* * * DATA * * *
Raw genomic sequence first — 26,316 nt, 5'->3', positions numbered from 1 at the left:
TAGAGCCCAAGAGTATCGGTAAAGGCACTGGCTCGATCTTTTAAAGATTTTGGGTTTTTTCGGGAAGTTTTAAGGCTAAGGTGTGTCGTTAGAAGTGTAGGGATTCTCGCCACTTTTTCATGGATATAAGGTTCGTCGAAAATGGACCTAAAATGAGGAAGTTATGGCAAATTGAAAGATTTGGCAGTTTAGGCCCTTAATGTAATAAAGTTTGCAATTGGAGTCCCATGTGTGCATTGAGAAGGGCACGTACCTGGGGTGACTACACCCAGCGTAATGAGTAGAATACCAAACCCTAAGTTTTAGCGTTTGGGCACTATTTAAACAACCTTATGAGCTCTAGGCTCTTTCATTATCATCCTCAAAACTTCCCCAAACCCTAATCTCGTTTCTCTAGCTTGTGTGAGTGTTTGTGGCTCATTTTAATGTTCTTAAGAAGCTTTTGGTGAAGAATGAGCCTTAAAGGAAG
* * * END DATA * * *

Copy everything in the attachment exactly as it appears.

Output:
Raw genomic sequence first — 26,316 nt, 5'->3', positions numbered from 1 at the left:
TAGAGCCCAAGAGTATCGGTAAAGGCACTGGCTCGATCTTTTAAAGATTTTGGGTTTTTTCGGGAAGTTTTAAGGCTAAGGTGTGTCGTTAGAAGTGTAGGGATTCTCGCCACTTTTTCATGGATATAAGGTTCGTCGAAAATGGACCTAAAATGAGGAAGTTATGGCAAATTGAAAGATTTGGCAGTTTAGGCCCTTAATGTAATAAAGTTTGCAATTGGAGTCCCATGTGTGCATTGAGAAGGGCACGTACCTGGGGTGACTACACCCAGCGTAATGAGTAGAATACCAAACCCTAAGTTTTAGCGTTTGGGCACTATTTAAACAACCTTATGAGCTCTAGGCTCTTTCATTATCATCCTCAAAACTTCCCCAAACCCTAATCTCGTTTCTCTAGCTTGTGTGAGTGTTTGTGGCTCATTTTAATGTTCTTAAGAAGCTTTTGGTGAAGAATGAGCCTTAAAGGAAG